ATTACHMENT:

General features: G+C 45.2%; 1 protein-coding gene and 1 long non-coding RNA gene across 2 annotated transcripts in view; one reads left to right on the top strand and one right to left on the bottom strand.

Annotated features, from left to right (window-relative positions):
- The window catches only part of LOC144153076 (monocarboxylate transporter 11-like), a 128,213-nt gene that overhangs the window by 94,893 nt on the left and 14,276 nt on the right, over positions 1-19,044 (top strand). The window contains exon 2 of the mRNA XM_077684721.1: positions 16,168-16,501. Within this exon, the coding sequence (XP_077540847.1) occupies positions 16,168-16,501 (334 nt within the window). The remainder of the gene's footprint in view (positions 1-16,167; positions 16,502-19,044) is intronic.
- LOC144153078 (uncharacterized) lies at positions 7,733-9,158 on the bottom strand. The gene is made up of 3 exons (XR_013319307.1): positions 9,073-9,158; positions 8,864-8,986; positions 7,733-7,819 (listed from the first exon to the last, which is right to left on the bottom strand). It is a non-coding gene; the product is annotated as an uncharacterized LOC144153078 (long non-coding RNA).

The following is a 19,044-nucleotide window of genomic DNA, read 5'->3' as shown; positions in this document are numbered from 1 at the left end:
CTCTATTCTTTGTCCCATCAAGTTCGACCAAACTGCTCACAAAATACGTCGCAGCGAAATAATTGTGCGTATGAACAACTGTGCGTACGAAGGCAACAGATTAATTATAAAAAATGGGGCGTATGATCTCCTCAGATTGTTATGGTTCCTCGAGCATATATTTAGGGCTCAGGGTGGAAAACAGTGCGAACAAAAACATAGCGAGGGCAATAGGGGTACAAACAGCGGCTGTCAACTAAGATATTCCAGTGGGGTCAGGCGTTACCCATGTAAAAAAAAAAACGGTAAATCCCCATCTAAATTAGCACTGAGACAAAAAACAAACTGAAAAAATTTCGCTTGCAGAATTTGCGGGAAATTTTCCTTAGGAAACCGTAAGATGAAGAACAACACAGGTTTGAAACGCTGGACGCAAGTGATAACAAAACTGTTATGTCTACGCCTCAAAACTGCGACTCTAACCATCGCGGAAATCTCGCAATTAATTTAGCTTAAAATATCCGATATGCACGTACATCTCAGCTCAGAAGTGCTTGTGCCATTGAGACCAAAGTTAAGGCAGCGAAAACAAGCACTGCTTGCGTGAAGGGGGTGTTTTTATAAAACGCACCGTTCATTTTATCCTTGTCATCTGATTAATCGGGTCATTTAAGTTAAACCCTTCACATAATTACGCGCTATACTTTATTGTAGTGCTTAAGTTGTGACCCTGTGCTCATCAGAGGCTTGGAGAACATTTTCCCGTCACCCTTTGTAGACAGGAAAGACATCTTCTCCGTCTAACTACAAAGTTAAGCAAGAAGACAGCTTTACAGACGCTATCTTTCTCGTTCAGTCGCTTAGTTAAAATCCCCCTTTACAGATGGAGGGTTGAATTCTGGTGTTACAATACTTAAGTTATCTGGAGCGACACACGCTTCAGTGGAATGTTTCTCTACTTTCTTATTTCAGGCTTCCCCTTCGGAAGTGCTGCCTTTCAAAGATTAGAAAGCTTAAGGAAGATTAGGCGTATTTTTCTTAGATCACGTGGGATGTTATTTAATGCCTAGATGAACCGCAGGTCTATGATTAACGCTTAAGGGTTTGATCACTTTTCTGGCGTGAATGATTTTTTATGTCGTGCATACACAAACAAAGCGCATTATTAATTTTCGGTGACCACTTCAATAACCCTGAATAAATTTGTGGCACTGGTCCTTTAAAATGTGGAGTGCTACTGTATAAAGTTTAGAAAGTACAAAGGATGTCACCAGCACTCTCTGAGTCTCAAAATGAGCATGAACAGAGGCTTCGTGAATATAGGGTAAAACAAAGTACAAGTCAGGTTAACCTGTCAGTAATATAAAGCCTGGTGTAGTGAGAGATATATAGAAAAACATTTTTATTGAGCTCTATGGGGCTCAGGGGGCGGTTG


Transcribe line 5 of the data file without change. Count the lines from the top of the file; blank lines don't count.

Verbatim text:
The following is a 19,044-nucleotide window of genomic DNA, read 5'->3' as shown; positions in this document are numbered from 1 at the left end: